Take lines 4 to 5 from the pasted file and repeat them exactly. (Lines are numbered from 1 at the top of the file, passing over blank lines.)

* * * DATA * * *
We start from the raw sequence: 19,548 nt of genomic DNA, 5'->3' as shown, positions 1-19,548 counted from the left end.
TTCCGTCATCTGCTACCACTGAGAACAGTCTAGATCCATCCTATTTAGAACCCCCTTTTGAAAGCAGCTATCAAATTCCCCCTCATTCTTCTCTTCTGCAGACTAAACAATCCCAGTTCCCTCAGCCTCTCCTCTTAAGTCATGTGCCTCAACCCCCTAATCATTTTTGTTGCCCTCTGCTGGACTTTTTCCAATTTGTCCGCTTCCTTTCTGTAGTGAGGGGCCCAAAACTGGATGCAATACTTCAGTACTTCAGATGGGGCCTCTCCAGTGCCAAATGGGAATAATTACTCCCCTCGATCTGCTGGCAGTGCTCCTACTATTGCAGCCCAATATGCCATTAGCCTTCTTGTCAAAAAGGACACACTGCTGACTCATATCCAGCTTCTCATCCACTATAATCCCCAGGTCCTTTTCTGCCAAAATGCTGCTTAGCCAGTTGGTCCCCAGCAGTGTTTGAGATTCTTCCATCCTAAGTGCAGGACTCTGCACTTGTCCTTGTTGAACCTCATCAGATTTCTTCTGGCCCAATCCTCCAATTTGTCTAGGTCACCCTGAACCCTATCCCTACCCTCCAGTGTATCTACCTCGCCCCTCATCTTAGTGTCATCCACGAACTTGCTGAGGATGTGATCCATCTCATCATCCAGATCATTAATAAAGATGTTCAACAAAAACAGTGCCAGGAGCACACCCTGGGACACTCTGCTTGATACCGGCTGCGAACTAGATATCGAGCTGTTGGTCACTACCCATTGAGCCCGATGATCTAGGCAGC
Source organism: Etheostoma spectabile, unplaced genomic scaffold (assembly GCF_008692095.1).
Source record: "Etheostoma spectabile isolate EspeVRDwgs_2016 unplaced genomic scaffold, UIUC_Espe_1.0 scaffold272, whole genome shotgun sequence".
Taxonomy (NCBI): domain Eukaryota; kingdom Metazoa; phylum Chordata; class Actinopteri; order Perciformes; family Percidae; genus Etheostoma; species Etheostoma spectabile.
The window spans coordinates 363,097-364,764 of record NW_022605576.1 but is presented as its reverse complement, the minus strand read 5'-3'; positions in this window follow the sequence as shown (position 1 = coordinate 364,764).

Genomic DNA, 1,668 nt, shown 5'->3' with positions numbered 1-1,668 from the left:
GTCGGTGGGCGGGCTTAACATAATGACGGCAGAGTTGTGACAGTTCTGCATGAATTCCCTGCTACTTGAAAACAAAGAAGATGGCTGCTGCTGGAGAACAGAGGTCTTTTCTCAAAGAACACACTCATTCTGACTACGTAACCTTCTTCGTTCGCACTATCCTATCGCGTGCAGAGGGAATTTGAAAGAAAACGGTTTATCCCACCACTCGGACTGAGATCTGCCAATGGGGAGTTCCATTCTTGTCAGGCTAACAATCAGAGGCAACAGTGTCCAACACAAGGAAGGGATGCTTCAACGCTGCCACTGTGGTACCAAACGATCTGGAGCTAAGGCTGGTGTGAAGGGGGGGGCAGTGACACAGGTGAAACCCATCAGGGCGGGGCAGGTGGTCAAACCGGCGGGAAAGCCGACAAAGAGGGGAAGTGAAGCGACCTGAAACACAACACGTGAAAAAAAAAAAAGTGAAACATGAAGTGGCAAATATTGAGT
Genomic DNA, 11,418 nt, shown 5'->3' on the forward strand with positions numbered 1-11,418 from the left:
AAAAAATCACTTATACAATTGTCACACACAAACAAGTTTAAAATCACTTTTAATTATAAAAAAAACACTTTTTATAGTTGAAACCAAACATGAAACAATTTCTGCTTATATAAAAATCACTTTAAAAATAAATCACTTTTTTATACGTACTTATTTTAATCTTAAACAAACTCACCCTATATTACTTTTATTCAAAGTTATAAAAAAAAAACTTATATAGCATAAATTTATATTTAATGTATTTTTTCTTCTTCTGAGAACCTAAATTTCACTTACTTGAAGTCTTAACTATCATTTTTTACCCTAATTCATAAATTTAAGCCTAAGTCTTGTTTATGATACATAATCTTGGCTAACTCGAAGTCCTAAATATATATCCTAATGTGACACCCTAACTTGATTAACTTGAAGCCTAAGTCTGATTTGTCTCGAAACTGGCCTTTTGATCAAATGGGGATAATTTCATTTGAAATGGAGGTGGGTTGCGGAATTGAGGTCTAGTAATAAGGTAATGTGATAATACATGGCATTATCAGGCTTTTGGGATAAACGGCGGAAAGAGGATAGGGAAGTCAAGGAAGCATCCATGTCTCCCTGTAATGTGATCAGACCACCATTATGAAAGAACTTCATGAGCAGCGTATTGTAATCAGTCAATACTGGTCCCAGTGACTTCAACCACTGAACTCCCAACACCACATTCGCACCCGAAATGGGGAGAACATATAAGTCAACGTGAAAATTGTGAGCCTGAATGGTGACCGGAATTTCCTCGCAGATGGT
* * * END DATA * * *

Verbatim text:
Source record: "Etheostoma spectabile isolate EspeVRDwgs_2016 unplaced genomic scaffold, UIUC_Espe_1.0 scaffold272, whole genome shotgun sequence".
Taxonomy (NCBI): domain Eukaryota; kingdom Metazoa; phylum Chordata; class Actinopteri; order Perciformes; family Percidae; genus Etheostoma; species Etheostoma spectabile.